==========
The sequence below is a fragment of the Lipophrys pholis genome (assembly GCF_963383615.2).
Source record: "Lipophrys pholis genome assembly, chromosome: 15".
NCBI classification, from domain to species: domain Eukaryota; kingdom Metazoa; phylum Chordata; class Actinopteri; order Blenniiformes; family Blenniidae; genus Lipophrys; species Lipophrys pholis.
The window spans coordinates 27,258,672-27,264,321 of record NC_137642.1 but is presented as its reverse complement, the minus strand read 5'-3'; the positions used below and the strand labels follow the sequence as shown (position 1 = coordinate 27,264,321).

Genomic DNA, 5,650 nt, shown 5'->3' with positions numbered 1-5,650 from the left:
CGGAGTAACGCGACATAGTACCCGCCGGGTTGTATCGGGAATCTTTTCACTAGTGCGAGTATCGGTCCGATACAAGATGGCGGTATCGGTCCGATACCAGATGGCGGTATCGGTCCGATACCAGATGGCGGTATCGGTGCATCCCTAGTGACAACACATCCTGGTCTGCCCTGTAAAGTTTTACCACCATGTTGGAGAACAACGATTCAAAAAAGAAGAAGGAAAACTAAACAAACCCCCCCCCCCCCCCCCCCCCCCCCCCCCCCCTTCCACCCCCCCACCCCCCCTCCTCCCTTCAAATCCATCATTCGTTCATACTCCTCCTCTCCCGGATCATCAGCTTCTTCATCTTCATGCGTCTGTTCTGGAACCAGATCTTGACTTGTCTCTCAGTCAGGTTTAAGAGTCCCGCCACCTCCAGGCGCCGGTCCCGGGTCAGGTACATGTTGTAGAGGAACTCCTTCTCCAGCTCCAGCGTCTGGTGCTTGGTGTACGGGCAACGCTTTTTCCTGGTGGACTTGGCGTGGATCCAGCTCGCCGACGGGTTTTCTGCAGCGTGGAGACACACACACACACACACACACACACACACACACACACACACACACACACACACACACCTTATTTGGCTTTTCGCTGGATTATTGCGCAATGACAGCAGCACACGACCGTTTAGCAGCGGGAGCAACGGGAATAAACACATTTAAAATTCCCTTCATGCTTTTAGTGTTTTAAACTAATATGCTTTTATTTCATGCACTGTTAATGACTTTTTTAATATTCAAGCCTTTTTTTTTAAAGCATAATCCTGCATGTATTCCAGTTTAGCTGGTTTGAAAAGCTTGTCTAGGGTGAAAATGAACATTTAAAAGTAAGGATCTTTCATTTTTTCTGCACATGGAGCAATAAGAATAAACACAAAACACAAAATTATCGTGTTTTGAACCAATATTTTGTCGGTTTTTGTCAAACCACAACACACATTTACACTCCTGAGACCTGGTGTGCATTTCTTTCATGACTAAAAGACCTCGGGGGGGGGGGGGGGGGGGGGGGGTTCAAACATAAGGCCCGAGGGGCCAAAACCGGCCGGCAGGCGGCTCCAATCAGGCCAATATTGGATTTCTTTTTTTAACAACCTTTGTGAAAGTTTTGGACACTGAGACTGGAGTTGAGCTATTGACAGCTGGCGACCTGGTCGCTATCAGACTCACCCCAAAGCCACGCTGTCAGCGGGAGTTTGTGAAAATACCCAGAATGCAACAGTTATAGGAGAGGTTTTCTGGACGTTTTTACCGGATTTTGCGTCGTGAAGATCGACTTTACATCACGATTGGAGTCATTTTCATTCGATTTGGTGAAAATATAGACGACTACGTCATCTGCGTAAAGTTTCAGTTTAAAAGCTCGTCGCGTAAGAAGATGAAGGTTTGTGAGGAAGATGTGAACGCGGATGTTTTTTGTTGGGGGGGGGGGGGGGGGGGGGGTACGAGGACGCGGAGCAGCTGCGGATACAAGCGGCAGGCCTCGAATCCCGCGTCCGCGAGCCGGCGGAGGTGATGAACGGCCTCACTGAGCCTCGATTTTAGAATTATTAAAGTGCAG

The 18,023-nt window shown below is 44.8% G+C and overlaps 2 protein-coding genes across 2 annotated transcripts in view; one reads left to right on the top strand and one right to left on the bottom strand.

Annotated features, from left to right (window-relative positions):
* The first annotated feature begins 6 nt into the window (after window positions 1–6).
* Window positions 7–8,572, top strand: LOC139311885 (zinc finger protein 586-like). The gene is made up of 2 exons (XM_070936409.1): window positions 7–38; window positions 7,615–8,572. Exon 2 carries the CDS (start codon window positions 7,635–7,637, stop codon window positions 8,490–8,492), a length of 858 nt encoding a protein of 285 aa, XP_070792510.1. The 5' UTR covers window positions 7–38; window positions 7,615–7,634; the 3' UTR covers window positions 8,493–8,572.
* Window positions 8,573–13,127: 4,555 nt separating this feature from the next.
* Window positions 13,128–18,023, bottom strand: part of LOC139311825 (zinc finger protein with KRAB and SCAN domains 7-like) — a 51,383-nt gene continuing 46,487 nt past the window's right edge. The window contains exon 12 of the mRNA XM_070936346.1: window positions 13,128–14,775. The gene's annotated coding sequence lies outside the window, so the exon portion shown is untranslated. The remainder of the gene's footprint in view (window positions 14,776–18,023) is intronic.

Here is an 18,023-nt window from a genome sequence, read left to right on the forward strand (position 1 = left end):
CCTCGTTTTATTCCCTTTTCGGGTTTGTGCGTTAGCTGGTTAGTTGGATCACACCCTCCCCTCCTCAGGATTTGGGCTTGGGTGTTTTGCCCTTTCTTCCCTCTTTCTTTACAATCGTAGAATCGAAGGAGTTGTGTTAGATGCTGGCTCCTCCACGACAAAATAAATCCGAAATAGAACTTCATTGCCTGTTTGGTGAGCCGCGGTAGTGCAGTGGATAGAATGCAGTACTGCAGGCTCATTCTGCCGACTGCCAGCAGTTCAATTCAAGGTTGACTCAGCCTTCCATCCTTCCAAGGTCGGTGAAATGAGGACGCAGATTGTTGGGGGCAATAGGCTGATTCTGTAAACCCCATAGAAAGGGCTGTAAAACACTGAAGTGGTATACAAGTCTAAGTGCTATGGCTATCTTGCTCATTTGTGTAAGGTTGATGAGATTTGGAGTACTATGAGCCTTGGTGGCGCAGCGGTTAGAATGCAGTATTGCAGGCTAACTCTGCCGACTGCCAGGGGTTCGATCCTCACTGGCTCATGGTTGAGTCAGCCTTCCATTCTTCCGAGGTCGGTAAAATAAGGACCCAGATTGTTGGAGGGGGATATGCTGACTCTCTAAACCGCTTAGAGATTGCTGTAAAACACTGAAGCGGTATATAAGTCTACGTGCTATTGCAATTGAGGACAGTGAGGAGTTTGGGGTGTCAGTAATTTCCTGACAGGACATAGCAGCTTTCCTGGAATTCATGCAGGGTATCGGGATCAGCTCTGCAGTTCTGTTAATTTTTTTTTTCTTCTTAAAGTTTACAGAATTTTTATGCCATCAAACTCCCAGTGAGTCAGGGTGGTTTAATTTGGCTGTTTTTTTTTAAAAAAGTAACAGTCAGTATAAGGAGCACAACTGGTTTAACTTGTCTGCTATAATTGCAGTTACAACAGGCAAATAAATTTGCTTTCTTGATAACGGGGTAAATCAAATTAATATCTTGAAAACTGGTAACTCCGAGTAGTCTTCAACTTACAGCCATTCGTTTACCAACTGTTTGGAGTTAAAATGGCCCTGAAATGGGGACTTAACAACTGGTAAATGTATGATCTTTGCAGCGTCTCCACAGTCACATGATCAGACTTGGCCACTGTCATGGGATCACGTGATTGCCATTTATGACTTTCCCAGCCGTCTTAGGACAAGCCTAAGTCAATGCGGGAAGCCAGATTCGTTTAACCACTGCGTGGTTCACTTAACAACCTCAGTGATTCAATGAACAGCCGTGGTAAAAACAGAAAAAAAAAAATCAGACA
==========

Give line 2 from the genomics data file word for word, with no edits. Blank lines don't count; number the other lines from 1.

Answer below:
Source record: "Lipophrys pholis genome assembly, chromosome: 15".